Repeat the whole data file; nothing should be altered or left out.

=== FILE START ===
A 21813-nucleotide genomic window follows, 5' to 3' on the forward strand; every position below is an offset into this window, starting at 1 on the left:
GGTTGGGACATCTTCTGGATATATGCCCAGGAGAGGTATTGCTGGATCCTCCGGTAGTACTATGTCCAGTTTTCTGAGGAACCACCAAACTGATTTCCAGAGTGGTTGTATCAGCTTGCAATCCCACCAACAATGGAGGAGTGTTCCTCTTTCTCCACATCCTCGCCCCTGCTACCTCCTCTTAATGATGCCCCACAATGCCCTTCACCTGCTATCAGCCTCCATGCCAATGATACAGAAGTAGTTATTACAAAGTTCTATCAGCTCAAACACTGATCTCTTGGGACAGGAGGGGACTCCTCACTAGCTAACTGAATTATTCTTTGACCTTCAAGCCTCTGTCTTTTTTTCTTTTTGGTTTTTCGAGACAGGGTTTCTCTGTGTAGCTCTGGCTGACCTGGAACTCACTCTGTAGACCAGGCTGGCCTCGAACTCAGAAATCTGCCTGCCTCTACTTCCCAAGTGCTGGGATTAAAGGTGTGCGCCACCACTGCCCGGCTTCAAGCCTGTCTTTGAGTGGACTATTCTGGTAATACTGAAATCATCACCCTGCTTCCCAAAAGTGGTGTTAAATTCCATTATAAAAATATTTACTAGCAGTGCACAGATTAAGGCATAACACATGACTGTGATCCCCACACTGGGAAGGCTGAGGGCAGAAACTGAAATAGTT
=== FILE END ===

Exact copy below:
A 21813-nucleotide genomic window follows, 5' to 3' on the forward strand; every position below is an offset into this window, starting at 1 on the left:
GGTTGGGACATCTTCTGGATATATGCCCAGGAGAGGTATTGCTGGATCCTCCGGTAGTACTATGTCCAGTTTTCTGAGGAACCACCAAACTGATTTCCAGAGTGGTTGTATCAGCTTGCAATCCCACCAACAATGGAGGAGTGTTCCTCTTTCTCCACATCCTCGCCCCTGCTACCTCCTCTTAATGATGCCCCACAATGCCCTTCACCTGCTATCAGCCTCCATGCCAATGATACAGAAGTAGTTATTACAAAGTTCTATCAGCTCAAACACTGATCTCTTGGGACAGGAGGGGACTCCTCACTAGCTAACTGAATTATTCTTTGACCTTCAAGCCTCTGTCTTTTTTTCTTTTTGGTTTTTCGAGACAGGGTTTCTCTGTGTAGCTCTGGCTGACCTGGAACTCACTCTGTAGACCAGGCTGGCCTCGAACTCAGAAATCTGCCTGCCTCTACTTCCCAAGTGCTGGGATTAAAGGTGTGCGCCACCACTGCCCGGCTTCAAGCCTGTCTTTGAGTGGACTATTCTGGTAATACTGAAATCATCACCCTGCTTCCCAAAAGTGGTGTTAAATTCCATTATAAAAATATTTACTAGCAGTGCACAGATTAAGGCATAACACATGACTGTGATCCCCACACTGGGAAGGCTGAGGGCAGAAACTGAAATAGTT